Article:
All the commitment, drive and determination in the world isn’t going to mean much if you don’t have enough testosterone to build muscle size and strength, regulate body fat, stimulate red blood cells and increase bone mass.
It’s hardly surprising once science found a way to rig the genetic lottery and push testosterone production past natural thresholds, the lure would prove too strong for a few unscrupulous bad apples in the otherwise noble sporting barrel.
Except is it just those few? Highly sensitive International Association of Athletics Federation data was recently leaked in July 2015.
It allegedly showed the “extraordinary extent of cheating” at elite level, we examine how the temptation of artificially enhanced testosterone may be more persuasive than we ever previously thought.
In August 2015, British publication The Sunday Times and German broadcaster ARD/WDR gained access to the results of 12,000 blood tests from 5,000 athletes between 2001 and 2012. What they found was widespread cheating on a scale rarely if ever seen before.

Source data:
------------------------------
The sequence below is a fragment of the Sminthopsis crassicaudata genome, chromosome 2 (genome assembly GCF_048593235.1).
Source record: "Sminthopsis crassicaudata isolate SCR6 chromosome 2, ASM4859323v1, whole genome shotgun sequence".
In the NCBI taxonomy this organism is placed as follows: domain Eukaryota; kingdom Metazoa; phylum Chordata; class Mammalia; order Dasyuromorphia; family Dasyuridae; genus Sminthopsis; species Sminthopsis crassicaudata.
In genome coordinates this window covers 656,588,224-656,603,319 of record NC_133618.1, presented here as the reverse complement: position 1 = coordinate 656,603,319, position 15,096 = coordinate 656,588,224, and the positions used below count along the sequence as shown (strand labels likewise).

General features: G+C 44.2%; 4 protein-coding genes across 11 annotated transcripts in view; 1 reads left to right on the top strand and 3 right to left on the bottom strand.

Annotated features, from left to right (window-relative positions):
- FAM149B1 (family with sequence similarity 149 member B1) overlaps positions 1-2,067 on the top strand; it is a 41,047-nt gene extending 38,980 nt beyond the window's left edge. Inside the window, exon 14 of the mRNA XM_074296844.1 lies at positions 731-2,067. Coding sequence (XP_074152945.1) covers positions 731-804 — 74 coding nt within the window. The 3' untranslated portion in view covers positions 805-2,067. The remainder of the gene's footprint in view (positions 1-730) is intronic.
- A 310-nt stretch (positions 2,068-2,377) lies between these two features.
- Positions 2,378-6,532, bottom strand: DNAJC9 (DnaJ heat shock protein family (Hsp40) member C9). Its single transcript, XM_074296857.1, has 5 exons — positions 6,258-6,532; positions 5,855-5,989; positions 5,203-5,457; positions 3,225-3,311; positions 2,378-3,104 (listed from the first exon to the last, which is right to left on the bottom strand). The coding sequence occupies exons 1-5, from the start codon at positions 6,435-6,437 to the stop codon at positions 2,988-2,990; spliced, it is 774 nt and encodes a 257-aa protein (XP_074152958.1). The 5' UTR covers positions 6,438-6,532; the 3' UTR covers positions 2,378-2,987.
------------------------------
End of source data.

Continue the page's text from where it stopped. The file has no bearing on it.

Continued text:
The apparent frequency of this doping raises real questions about the extent to which a culture of deception runs in athletics and just how deeply it is engrained.
The Sunday Times and ARD/WDR engaged the services of renowned anti-doping experts Robin Parisotto and Michael Ashenden to investigate the data. Parisotto subsequently claimed “”Never have I seen such an alarmingly abnormal set of blood values. So many athletes appear to have doped with impunity, and it is damning that the IAAF appears to have idly sat by and let this happen.” For his part, Ashenden said the files showed athletics to be in the same ‘diabolical situation’ as cycling in the light of the Lance Armstrong scandal and added that the discovery represented a “shameful betrayal of [the IAAF’s] primary duty to police their sport and to protect clean athletes.”